Caroline E. Jones has been reading L.M. Montgomery’s work since she was a preteen, and her love for the author sent her after a PhD in English studies, with a focus on children’s literature. She has presented at six of the L.M. Montgomery Institute’s biennial conferences, and her Montgomery research focuses on issues of motherhood and girlhood. Caroline has published four book chapters on Montgomery’s work, most recently “Idylls of Play: L.M. Montgomery’s Child-Worlds,” in Children’s Play in Literature: Investigating the Strengths and the Subversions of the Playing Child (2019).
Rachel McMillan is the author of the Herringford and Watts mysteries, the Van Buren and DeLuca mysteries, and the Three Quarter Time series of contemporary Viennese romances. Her newest releases include Dream, Plan and Go: A Travel Guide to Inspire Independent Adventure, A Very Merry Holiday Movie Guide, and The London Restoration. Rachel is a long-time enthusiast of The Blue Castle, has lectured on L.M. Montgomery’s ties to Muskoka, and curated an international readalong of The Blue Castle that dug deep into the historical and social tenets of the book.
Tara K. Parmiter received her B.A. in English from Cornell University and her Ph.D. from New York University, where she teaches in the expository writing program and is the assistant director of the writing centre. Her article on village improvement societies in Anne of Avonlea appeared in CREArTA, and her article on nature study in the Anne books appeared in L.M. Montgomery and the Matter of Nature(s) (2018). She has also published on summer vacationing in Kate Chopin’s The Awakening, journey narratives in the Muppet movies, and the green gothic landscapes of Stephenie Meyer’s Twilight saga.
Registration is now open for this event. If you’re unable to join us for the event, a recording will be available after the fact on YouTube. First-time readers of the book are warned that the discussion will contain plot spoilers. Be sure to subscribe to this blog via email to get all the latest updates about this exciting new initiative.
When Andrea McKenzie told me last March about her idea to start a Rilla of Ingleside Readathon, she mentioned that she wanted to find new ways to connect with fellow L.M. Montgomery readers using the tools of the digital age (in this case, Facebook). After all, it’s been well documented that Montgomery’s novels have the power to bring people together, and Andrea thought it would be worthwhile for a group of people to read (or reread) Rilla of Ingleside together, partly as a distraction from the pandemic, partly because there’s such rich cultural and literary context to explore in that novel, and partly because it depicts a community of people working together to get through a different kind of global crisis (in this case, four years of war). The level of response from readers all over the world surpassed our expectations completely, and the group—now called L.M. Montgomery Readathon—recently started discussing a third Montgomery book, The Blue Castle.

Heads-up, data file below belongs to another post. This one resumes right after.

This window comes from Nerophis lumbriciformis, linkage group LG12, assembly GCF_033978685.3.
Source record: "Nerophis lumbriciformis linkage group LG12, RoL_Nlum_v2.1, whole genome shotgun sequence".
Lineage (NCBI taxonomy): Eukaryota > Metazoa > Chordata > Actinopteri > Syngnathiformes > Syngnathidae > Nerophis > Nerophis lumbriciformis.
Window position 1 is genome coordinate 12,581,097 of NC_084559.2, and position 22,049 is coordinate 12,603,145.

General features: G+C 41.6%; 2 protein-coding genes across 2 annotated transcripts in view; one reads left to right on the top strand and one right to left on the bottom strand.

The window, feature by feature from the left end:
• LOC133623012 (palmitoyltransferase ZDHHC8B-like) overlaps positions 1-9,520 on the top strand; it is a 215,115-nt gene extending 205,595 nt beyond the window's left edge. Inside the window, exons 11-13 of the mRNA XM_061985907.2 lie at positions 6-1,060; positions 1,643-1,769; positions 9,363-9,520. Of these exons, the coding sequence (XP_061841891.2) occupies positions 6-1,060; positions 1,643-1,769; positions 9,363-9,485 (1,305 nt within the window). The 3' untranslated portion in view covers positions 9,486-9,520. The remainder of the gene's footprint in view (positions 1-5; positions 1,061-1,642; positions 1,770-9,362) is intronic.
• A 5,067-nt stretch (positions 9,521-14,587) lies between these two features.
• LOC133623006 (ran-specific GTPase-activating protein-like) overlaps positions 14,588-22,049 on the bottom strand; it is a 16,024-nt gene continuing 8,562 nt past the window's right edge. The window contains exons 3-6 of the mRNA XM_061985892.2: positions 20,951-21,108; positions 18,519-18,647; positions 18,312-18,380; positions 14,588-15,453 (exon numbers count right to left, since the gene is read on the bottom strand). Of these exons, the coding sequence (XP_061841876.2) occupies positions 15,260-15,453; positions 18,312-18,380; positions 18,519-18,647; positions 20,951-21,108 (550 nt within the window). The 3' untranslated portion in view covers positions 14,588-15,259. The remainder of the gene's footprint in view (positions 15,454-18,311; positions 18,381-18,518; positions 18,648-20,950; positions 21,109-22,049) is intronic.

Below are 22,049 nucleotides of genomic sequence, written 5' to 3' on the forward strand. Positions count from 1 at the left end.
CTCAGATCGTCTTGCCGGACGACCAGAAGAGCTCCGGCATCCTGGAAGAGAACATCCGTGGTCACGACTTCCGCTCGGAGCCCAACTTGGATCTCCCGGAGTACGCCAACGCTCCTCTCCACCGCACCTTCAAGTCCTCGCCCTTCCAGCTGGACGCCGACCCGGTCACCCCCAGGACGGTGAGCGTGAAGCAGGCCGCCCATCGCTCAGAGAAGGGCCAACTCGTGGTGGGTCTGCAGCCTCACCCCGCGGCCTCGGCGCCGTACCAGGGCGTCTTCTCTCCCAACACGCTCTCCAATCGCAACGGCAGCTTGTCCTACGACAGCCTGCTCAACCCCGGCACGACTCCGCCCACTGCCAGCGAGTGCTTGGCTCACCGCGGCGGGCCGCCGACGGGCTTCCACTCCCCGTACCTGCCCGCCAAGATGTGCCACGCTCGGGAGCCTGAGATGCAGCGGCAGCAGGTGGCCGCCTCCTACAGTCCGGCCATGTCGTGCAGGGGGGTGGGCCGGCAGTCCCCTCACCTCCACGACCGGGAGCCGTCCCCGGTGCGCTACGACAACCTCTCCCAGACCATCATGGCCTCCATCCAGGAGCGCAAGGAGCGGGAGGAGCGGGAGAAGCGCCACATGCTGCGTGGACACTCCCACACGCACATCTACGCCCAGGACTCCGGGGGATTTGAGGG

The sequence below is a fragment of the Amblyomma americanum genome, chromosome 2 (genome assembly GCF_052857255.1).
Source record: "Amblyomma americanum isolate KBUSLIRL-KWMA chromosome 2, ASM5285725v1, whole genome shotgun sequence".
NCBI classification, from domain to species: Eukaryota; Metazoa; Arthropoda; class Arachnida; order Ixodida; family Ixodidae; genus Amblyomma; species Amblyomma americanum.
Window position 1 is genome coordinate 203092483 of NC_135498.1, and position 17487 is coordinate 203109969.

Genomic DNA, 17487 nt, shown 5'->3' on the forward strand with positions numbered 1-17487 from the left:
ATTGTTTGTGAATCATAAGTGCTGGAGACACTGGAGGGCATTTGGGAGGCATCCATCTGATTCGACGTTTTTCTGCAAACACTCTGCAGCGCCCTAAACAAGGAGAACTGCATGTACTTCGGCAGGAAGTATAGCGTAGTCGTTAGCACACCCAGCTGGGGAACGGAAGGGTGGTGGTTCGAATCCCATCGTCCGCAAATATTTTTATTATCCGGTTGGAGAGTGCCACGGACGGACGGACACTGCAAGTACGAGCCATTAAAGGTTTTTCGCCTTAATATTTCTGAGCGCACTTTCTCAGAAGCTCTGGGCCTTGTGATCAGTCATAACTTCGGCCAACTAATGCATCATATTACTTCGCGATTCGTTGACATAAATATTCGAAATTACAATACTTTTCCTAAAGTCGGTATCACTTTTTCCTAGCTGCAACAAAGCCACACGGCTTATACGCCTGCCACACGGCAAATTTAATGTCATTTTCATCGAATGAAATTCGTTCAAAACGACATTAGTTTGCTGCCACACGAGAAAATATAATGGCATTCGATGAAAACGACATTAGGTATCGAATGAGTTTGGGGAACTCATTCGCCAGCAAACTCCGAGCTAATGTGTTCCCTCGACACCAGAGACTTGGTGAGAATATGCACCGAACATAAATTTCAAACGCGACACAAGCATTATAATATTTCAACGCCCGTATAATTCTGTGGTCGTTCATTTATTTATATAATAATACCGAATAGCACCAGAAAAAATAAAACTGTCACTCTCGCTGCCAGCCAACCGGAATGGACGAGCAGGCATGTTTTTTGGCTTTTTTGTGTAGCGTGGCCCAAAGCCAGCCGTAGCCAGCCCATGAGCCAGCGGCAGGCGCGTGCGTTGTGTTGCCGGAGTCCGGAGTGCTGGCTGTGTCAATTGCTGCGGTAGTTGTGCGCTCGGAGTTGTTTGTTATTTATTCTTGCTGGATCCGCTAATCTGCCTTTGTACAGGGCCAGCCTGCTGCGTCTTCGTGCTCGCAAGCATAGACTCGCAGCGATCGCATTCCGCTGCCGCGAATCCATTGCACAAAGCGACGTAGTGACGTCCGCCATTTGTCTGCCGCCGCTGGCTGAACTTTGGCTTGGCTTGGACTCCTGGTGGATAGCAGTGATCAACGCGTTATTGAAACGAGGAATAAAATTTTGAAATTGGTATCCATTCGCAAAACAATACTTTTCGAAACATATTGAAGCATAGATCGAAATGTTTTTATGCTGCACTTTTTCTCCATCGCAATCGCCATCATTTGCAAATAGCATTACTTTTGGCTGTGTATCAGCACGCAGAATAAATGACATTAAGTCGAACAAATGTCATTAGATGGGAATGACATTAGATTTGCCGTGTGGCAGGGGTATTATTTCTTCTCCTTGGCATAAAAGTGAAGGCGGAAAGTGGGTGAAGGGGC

In light of the level of enthusiasm that the Readathon has received, Andrea and I soon started talking about additional ways we would connect virtually with fellow Montgomery readers around the world. To that end, I am pleased to announce Conversations about L.M. Montgomery, a series of virtual conversations and activities that will be hosted over Zoom and archived on a YouTube page. For this initiative, we reached out to Melanie J. Fishbane, Sarah Goff, Daniela Janes, Caroline E. Jones, Yuka Kajihara, and Kate Sutherland, and together the eight of us form the steering committee.
In figuring out a format for a series of virtual events, we were motivated by the wide range of workshops, conferences, events, meetings, and conversations that have happened on Zoom, but we were also mindful of the well-documented phenomenon known as “Zoom fatigue.” And so, instead of an all-day or a multi-day virtual conference, we’ve opted for a series of short events (round tables, formal papers, workshops, informal conversations, and readings), scattered throughout the year, for which any Montgomery reader who downloads the Zoom app can join us.
Our first event will be a round table discussion of The Blue Castle and will take place on Saturday, 17 October 2020, at 2:00 p.m. (EST). It will feature three engaging and knowledgeable speakers: Tara K. Parmiter (New York University) will speak on The Blue Castle and the environment, Rachel McMillan (Toronto) will speak on The Blue Castle and romance, and Caroline E. Jones (Austin) will speak on The Blue Castle and the figure of the bad girl.
Interested participants should register in advance. First-time readers of the book are warned that the discussion will contain plot spoilers. Questions? Suggestions? Comment on this post below or get in touch through the contact form. Please subscribe to this blog via email to get all the latest updates.